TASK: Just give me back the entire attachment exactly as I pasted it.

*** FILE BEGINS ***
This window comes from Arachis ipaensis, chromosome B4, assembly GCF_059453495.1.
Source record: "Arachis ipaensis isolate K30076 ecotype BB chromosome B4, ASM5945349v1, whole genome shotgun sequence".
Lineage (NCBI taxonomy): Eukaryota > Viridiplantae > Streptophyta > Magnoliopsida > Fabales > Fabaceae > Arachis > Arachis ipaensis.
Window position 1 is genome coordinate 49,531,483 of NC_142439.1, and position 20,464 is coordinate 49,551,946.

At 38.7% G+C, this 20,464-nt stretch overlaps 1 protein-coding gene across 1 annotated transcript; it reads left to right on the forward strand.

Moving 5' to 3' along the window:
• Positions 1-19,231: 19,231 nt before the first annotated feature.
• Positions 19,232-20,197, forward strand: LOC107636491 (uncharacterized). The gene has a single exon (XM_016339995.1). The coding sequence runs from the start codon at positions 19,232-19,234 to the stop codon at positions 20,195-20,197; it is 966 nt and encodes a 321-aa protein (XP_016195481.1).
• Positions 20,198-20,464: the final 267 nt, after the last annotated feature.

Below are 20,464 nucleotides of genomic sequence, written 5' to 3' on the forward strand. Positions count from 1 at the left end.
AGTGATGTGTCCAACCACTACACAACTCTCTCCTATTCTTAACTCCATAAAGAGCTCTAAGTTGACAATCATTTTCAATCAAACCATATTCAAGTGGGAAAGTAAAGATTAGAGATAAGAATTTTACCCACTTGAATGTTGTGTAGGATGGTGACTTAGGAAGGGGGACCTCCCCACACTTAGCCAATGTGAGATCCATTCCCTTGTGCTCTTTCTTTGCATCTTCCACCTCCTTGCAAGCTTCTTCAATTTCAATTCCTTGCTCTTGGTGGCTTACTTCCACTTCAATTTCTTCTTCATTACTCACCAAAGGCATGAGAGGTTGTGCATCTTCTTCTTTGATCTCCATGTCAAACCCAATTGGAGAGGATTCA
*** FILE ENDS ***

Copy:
This window comes from Arachis ipaensis, chromosome B4, assembly GCF_059453495.1.
Source record: "Arachis ipaensis isolate K30076 ecotype BB chromosome B4, ASM5945349v1, whole genome shotgun sequence".
Lineage (NCBI taxonomy): Eukaryota > Viridiplantae > Streptophyta > Magnoliopsida > Fabales > Fabaceae > Arachis > Arachis ipaensis.
Window position 1 is genome coordinate 49,531,483 of NC_142439.1, and position 20,464 is coordinate 49,551,946.

At 38.7% G+C, this 20,464-nt stretch overlaps 1 protein-coding gene across 1 annotated transcript; it reads left to right on the forward strand.

Moving 5' to 3' along the window:
• Positions 1-19,231: 19,231 nt before the first annotated feature.
• Positions 19,232-20,197, forward strand: LOC107636491 (uncharacterized). The gene has a single exon (XM_016339995.1). The coding sequence runs from the start codon at positions 19,232-19,234 to the stop codon at positions 20,195-20,197; it is 966 nt and encodes a 321-aa protein (XP_016195481.1).
• Positions 20,198-20,464: the final 267 nt, after the last annotated feature.

Below are 20,464 nucleotides of genomic sequence, written 5' to 3' on the forward strand. Positions count from 1 at the left end.
AGTGATGTGTCCAACCACTACACAACTCTCTCCTATTCTTAACTCCATAAAGAGCTCTAAGTTGACAATCATTTTCAATCAAACCATATTCAAGTGGGAAAGTAAAGATTAGAGATAAGAATTTTACCCACTTGAATGTTGTGTAGGATGGTGACTTAGGAAGGGGGACCTCCCCACACTTAGCCAATGTGAGATCCATTCCCTTGTGCTCTTTCTTTGCATCTTCCACCTCCTTGCAAGCTTCTTCAATTTCAATTCCTTGCTCTTGGTGGCTTACTTCCACTTCAATTTCTTCTTCATTACTCACCAAAGGCATGAGAGGTTGTGCATCTTCTTCTTTGATCTCCATGTCAAACCCAATTGGAGAGGATTCA